Working Group I: The Scientific Basis

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The basic strategy in regional modelling is to rely on the GCM to reproduce the large-scale circulation of the atmosphere and for the regional model to simulate sub-GCM scale regional distributions or patterns of climate, such as precipitation, temperature, and winds, over the region of interest (Giorgi and Mearns, 1991; McGregor, 1997; Giorgi and Mearns, 1999). The GCM provides the initial and lateral boundary conditions for driving the regional climate model (RCM). In general, the spatial resolution of the regional model is on the order of tens of kiilometres, whereas the GCM scale is an order of magnitude coarser. Further details on the techniques of regional climate modelling are covered in Chapter 10, Section 10.5. Statistical downscaling

In statistical downscaling, a cross-scale statistical relationship is developed between large-scale variables of observed climate such as spatially averaged 500 hPa heights, or measure of vorticity, and local variables such as site-specific temperature and precipitation (von Storch, 1995; Wilby and Wigley, 1997; Murphy, 1999). These relationships are assumed to remain constant in the climate change context. Also, it is assumed that the predictors selected (i.e., the large-scale variables) adequately represent the climate change signal for the predictand (e.g., local-scale precipitation). The statistical relationship is used in conjunction with the change in the large-scale variables to determine the future local climate. Further details of these techniques are provided in Chapter 10, Section 10.6. Applications of the methods to impacts

While the two major techniques described above have been available for about ten years, and proponents claim use in impact assessments as one of their important applications, it is only quite recently that scenarios developed using these techniques have actually been applied in a variety of impact assessments, such as temperature extremes (Hennessy et al., 1998; Mearns, 1999); water resources (Hassall and Associates, 1998; Hay et al., 1999; Wang et al., 1999; Wilby et al., 1999; Stone et al., 2001); agriculture (Mearns et al., 1998, 1999, 2000a, 2001; Brown et al., 2000) and forest fires (Wotton et al., 1998). Prior to the past couple of years, these techniques were mainly used in pilot studies focused on increasing the temporal (and spatial) scale of scenarios (e.g., Mearns et al., 1997; Semenov and Barrow, 1997).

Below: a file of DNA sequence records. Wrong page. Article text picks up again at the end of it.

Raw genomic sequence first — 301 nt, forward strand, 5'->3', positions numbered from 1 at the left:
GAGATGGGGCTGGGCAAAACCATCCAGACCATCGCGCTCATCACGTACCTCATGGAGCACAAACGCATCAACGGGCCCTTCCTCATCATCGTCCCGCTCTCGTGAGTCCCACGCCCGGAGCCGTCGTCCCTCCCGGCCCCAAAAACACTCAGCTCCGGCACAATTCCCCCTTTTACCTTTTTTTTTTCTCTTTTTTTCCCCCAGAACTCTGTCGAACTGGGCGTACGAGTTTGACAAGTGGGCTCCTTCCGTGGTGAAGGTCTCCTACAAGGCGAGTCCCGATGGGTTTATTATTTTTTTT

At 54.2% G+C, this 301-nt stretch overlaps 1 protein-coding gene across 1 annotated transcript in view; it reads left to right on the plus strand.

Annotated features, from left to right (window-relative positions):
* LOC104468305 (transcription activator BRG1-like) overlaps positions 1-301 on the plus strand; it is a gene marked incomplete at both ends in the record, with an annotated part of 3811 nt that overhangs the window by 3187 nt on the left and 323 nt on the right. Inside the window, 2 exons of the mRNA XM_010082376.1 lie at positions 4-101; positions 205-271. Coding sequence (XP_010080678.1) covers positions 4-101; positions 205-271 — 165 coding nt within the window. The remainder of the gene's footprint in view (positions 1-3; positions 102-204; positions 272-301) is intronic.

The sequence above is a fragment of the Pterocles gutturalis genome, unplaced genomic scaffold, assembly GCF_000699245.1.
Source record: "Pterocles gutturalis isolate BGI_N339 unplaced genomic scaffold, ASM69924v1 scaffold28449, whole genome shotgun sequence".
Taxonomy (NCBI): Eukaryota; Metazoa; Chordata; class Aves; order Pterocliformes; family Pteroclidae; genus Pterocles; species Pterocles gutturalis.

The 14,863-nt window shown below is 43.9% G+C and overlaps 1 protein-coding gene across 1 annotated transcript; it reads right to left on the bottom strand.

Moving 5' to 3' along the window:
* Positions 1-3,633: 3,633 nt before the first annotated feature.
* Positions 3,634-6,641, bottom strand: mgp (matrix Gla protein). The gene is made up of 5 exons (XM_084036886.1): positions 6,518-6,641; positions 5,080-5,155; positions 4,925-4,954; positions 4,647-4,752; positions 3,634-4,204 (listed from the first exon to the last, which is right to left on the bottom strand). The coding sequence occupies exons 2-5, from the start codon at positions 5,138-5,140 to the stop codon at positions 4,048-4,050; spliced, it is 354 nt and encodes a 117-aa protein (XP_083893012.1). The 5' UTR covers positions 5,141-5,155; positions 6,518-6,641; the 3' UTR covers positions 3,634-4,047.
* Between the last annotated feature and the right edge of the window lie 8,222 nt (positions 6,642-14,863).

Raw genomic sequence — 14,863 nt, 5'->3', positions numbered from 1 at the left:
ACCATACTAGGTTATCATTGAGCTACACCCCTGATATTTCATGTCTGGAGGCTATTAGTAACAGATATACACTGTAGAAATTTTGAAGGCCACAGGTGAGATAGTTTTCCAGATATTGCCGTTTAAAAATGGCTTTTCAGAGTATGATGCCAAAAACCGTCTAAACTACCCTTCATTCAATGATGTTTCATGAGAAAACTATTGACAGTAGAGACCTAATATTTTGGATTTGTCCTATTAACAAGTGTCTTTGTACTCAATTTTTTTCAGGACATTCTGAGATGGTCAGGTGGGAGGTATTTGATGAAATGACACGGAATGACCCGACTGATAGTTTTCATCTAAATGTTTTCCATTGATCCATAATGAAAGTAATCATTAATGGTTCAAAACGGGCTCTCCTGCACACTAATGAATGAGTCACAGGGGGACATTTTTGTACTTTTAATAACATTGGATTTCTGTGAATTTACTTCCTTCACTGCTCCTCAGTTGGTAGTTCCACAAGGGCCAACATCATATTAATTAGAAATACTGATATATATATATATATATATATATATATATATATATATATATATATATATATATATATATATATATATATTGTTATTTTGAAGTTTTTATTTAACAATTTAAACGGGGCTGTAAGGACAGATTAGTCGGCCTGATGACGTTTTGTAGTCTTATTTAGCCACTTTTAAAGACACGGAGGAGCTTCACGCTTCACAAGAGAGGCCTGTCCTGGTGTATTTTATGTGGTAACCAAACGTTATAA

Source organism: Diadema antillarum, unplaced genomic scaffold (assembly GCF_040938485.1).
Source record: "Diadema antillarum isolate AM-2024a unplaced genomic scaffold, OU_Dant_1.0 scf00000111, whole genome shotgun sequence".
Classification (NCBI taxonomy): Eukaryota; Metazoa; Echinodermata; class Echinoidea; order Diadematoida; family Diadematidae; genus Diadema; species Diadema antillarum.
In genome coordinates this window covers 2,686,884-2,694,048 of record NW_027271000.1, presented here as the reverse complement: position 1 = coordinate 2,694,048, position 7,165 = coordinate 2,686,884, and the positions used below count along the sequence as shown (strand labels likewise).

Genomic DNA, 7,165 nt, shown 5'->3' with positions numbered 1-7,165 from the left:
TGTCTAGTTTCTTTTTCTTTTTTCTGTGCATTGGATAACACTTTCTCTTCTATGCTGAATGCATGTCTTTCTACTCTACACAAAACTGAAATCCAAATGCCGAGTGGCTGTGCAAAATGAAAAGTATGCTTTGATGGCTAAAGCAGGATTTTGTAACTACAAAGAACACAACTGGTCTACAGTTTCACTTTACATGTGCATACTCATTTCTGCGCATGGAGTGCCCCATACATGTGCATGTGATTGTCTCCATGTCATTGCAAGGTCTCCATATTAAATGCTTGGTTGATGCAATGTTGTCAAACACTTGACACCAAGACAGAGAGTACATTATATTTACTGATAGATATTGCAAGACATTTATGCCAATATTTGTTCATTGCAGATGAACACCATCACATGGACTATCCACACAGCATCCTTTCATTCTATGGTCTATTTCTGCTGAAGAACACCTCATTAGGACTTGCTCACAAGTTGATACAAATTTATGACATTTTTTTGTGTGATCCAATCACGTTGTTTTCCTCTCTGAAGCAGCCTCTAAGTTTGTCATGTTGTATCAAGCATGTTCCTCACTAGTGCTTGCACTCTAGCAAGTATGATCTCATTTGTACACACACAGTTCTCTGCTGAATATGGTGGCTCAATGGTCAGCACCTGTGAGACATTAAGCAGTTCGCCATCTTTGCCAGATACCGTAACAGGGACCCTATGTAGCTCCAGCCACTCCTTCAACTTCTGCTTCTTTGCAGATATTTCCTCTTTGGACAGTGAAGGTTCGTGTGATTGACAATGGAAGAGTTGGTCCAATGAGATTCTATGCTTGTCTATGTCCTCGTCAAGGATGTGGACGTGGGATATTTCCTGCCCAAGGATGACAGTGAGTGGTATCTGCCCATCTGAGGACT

One of the most important aspects of this work is determining whether the high resolution scenario actually leads to significantly different calculations of impacts compared to that of the coarser resolution GCM from which the high resolution scenario was partially derived. This aspect is related to the issue of uncertainty in climate scenarios (see Section 13.5). We provide examples of such studies below.

Application of high resolution scenarios produced from a regional model (Giorgi et al., 1998) over the Central Plains of the USA produced changes in simulated crop yields that were significantly different from those changes calculated from a coarser resolution GCM scenario (Mearns et al., 1998; 1999, 2001). For simulated corn in Iowa, for example, the large-scale (GCM) scenario resulted in a statistically significant decrease in yield, but the high resolution scenario produced an insignificant increase (Figure 13.5). Substantial differences in regional economic impacts based on GCM and RCM scenarios were also found in a recent integrated assessment of agriculture in the south-eastern USA (Mearns et al., 2000a,b). Hay et al. (1999), using a regression-based statistical downscaling technique, developed downscaled scenarios based on the Hadley Centre Coupled AOGCM (HadCM2) transient runs and applied them to a hydrologic model in three river basins in the USA. They found that the standard scenario from the GCM produced changes in surface runoff that were quite different from those produced from the downscaled scenario (Figure 13.6).

Figure 13.5: Spatial pattern of differences (future climate minus baseline) in simulated corn yields based on two different climate change scenarios for the region covering north-west Iowa and surrounding states (a) coarse spatial resolution GCM scenario (CSIRO); (b) high spatial resolution region climate model scenario (RegCM) (modified from Mearns et al., 1999).

Figure 13.6: Differences in simulated runoff (m3/s) based on a statistically downscaled climate scenario and a coarse resolution GCM scenario (labelled Delta Change) for the Animas River Basin in Colorado (modified from Hay et al., 1999). The downscaled range (grey area) is based on twenty ensembles.

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